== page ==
And even if one learns modern Greek with a potentially infinite access to recordings and native speakers, accent remains. (Except Soviet spies.) Probably stress instead of pitch is not the most striking peculiarity. We don't even have ancient Greeks to judge. Any practical system of pronunciation is meant to be used with contemporary audience.
 

Iáson

Cívis Illústris
you can predict the accent almost automatically.
Well, with nouns only if you know the underlying accent.

The accent is contrastive. True, one can't always find minimal pairs. But the same could be said of any other phonemic distinction.

Surely there are significant gaps in our knowledge. Come on, one opens Wikipedia at "Zeta" and sees entire lists of arguments and counter-arguments in favour of [zd] or [dz]. Or with that vowel zoo you never know what turned into what and when. Is iota subscriptum pronounced and if it is, then how? Etc, etc.
There is still a degree of uncertainty over many points, granted. On the other hand, just because we're not quite sure yet whether A or B is true is not a particularly good justification for opting for Z instead. One might end up with a pronunciation that would have sounded a bit stilted, and obviously you're never going to end up pronouncing a foreign language entirely accurately. On the other hand, it's going to be considerably closer than if you don't bother.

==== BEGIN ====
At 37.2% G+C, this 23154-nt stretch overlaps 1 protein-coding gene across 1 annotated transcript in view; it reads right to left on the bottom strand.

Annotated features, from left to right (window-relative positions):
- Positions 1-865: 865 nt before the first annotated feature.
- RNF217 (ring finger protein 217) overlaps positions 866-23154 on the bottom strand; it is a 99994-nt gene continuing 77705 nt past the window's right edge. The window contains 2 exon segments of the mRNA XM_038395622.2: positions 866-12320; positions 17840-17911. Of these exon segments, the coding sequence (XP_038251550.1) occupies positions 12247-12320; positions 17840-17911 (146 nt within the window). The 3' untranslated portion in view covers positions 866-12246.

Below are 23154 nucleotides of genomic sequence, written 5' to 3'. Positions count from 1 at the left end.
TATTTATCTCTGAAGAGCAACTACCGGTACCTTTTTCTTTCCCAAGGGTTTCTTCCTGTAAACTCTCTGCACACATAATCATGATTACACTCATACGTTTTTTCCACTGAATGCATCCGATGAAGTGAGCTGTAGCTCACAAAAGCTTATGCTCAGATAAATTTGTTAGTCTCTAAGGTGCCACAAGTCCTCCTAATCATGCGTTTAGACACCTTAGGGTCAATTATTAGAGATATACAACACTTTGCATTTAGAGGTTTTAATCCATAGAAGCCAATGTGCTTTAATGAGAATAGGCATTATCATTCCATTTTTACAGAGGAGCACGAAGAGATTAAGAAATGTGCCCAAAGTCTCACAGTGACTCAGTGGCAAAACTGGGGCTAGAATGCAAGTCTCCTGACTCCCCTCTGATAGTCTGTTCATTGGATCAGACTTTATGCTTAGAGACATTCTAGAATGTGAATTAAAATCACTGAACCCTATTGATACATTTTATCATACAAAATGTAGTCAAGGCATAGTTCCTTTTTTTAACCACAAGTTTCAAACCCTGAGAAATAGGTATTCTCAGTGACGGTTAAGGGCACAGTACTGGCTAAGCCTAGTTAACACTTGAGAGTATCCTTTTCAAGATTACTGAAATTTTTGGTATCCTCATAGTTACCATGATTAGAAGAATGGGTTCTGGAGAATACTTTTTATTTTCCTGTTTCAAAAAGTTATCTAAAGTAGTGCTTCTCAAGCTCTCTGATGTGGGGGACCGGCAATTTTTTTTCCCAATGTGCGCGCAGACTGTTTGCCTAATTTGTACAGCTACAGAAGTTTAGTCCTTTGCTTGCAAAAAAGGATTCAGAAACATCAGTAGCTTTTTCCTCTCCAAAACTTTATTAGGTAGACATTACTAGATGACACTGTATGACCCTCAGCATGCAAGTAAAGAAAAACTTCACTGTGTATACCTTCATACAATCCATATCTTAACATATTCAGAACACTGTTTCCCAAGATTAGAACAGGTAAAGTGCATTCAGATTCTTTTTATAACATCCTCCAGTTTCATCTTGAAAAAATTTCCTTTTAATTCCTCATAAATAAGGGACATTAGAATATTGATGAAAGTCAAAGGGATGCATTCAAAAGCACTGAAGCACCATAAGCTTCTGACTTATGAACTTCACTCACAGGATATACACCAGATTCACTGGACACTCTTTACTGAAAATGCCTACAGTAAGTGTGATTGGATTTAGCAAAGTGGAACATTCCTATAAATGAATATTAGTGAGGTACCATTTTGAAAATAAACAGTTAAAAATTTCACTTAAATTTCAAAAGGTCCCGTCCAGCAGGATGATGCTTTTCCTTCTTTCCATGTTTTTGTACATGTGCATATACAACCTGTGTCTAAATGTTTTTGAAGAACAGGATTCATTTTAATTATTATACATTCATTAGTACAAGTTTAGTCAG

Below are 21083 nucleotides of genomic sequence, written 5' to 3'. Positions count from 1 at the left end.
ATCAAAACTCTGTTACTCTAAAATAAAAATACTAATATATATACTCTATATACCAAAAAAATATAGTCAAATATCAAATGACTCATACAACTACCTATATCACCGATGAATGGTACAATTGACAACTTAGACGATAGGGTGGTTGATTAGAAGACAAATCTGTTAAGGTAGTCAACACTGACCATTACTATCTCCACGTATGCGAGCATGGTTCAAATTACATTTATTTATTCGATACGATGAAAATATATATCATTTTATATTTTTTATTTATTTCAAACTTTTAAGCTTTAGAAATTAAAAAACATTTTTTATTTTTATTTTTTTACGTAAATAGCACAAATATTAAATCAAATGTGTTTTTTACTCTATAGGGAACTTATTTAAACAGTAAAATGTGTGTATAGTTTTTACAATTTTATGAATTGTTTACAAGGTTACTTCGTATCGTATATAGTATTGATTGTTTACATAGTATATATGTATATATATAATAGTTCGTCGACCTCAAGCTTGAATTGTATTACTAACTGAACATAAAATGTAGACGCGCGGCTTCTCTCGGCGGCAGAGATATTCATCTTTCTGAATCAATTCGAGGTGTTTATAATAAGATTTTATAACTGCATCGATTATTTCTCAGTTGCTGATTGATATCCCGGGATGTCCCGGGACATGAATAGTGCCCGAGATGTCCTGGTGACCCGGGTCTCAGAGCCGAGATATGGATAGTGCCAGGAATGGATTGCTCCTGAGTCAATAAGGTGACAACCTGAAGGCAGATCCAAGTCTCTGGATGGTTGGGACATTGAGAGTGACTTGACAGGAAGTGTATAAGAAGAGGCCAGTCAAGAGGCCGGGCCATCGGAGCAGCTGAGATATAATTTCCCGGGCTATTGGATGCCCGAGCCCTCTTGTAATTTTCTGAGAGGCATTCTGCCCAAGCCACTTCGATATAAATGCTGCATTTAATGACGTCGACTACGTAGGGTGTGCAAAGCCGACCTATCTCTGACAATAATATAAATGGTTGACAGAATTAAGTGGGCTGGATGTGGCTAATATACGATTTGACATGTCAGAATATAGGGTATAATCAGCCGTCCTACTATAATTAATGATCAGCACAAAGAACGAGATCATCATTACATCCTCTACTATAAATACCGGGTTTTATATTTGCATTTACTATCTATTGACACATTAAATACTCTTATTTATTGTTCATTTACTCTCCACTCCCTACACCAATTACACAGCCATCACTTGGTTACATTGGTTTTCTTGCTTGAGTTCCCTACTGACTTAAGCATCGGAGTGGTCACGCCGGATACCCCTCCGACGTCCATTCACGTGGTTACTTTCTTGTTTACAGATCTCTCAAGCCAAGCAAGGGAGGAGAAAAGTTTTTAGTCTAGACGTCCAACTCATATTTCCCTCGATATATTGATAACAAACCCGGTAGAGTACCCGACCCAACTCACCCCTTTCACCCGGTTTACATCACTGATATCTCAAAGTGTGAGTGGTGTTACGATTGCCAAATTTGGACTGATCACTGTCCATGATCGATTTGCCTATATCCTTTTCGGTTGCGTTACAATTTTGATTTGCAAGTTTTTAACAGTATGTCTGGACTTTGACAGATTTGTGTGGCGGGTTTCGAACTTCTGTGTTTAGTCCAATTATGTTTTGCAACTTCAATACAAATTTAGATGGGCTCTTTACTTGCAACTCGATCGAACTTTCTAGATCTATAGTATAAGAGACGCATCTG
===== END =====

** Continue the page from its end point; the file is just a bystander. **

For the most part I think these points (zeta, exact chronology of vowel changes, etc.) are fairly minor - and it's worth noting that there has been considerable work since Allen on these things as well, especially Threatte's grammar of Attic inscriptions.

Why do you learn Greek, Quasus? If you learn it to better appreciate ancient Greek literature, doesn't it make sense that one could gain something by a more accurate understanding of the original sound of the language? From the way it is observed even in relatively late musical evidence, the pitch accent was clearly an important aspect of the way Greeks understood the musicality of their own speech. And if you learn Greek as an intellectual effort, how is learning phonetics and phonology different from studying syntax or morphology?
 

Quasus

Civis Illustris
Why do you learn Greek, Quasus?
Rem acu tetigisti. :) I don't know much Greek and I put it on hold a good while ago. I'm just convinced from my experience with languages that non-audio materials can offer but a rough idea of pronunciation. Given the imperfection of our reconstructions and given the imperfection of my attempts to follow them, I find it hard to believe that discarding pitch accent in favour of stress would take my pronunciation much farther away from the unknown ideal. But frankly, I think it's unfair for me to carry on the topic of Greek.